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SilkArtist32

The challenging and compelling aspect of dyeing silk is that the dye tends to take on a life of its own. The colors spread and mix and layer, and that’s where the beauty comes in.

“It changes colors and evolves. It’s really fun to work with,” says Naples artist Leigh Herndon. “It’s very spontaneous. You’re in control—up to a point.”

She practices batik and rozome (types of wax resist dyeing) as well as shibori, a sort of “sophisticated tie-dyeing,” as she explains it. Her silk paintings have been shown nationally, including an exhibit in the Smithsonian. Six of her pieces were featured on the TV series “Criminal Minds” during an episode set in Naples. But she’s also found success in clothing, creating kimonos, scarves, sarongs and more with a similar hand-dyeing process.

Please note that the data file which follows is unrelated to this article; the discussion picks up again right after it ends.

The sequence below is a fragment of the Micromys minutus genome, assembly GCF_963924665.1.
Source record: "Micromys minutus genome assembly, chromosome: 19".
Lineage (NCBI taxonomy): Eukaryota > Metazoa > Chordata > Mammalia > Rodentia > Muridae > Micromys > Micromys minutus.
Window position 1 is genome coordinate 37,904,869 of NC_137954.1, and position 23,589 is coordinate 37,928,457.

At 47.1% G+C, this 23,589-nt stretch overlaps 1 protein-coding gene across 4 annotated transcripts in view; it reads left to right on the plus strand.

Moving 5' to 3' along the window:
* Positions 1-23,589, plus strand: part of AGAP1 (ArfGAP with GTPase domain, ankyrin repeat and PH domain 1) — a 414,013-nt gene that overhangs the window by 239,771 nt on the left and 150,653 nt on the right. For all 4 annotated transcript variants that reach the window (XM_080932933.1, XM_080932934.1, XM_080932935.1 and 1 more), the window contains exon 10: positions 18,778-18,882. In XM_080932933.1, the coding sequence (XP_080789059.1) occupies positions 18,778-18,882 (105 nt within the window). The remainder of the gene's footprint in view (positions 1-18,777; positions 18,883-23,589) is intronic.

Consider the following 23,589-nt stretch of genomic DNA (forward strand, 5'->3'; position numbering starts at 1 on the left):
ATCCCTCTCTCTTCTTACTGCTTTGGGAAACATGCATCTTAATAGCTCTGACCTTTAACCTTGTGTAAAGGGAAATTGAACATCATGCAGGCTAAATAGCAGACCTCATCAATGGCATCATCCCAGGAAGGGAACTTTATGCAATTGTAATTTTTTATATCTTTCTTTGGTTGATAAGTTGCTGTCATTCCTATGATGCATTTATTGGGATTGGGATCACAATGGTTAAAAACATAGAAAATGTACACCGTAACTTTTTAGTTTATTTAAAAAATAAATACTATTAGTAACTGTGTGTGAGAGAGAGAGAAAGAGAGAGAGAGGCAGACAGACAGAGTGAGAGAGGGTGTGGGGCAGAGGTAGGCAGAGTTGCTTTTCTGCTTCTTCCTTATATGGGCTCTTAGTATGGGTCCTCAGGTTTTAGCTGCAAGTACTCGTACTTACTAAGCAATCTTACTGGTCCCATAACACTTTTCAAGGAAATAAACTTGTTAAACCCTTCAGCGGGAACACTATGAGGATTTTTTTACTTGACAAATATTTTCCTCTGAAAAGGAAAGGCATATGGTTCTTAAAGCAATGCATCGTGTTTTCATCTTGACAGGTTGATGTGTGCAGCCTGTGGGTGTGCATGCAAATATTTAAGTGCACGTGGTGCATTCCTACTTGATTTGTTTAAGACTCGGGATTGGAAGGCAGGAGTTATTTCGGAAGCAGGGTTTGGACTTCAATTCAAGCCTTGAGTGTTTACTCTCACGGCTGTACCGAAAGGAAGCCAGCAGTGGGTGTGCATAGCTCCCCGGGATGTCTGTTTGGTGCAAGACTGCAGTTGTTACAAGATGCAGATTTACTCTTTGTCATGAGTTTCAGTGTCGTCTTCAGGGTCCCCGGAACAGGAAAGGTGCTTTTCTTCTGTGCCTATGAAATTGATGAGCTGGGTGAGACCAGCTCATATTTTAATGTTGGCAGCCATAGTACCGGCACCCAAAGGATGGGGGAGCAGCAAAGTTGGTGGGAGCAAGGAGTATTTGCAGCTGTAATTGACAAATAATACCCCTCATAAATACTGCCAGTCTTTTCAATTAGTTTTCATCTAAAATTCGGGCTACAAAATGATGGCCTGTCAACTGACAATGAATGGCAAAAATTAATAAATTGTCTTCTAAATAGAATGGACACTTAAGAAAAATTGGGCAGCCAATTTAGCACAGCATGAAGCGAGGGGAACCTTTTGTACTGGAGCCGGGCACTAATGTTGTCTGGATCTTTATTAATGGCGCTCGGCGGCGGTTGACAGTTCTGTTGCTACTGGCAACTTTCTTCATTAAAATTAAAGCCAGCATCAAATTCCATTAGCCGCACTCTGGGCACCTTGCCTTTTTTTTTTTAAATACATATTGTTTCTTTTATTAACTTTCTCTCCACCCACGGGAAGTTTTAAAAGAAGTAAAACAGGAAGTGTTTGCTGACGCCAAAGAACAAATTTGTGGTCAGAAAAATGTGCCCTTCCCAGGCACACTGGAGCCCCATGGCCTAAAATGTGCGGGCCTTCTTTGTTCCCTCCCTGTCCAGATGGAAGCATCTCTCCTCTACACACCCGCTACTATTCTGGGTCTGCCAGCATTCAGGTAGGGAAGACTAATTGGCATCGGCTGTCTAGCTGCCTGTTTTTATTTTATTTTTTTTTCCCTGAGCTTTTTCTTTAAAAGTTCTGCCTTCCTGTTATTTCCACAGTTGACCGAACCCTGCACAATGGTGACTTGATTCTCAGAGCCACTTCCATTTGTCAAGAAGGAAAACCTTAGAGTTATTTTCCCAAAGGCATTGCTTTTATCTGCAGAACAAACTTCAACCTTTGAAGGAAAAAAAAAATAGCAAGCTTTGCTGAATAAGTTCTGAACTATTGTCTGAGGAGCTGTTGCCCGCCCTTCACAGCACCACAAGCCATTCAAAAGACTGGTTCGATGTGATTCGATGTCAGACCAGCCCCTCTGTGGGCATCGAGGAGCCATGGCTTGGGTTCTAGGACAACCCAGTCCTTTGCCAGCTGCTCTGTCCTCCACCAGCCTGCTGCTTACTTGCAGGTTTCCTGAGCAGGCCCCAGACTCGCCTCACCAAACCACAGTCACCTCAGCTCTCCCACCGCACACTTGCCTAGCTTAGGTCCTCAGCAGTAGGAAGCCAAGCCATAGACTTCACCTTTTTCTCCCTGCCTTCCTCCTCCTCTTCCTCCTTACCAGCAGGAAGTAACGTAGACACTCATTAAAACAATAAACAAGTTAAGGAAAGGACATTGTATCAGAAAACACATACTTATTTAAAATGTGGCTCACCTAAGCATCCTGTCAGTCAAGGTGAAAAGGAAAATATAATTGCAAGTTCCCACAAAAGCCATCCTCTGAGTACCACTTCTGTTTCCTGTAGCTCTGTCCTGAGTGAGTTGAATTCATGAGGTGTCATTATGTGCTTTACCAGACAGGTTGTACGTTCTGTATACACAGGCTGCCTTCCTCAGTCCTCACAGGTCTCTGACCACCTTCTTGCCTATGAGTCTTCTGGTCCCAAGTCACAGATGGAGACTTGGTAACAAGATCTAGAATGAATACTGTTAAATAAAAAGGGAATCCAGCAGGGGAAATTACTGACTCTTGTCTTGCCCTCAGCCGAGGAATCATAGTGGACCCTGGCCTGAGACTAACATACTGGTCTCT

Originally from Montana, Herndon and her husband moved to Naples around 2003. She had an art degree from the University of Montana and a master’s in fine art from the University of Southern Illinois. But it was a woman she met while working in a gallery in New Hampshire who introduced her to the Japanese style of silk art. It was only natural that something wearable became the canvas.

Her wearable art sells on her website (leighdesignsnaples.com) and locally at art fairs and places including Hand & Harvest in Mercato and Inspirations gallery in Naples. It’s proven to be successful, especially among tourists looking to take home something unique from their vacation. One of Herndon’s scarves, for example, features a reddish pattern of an alligator. “If anything,” she says with a laugh, “it’s light enough to fit in a suitcase.”

Wearable—and foldable—art. Not a bad combination. 

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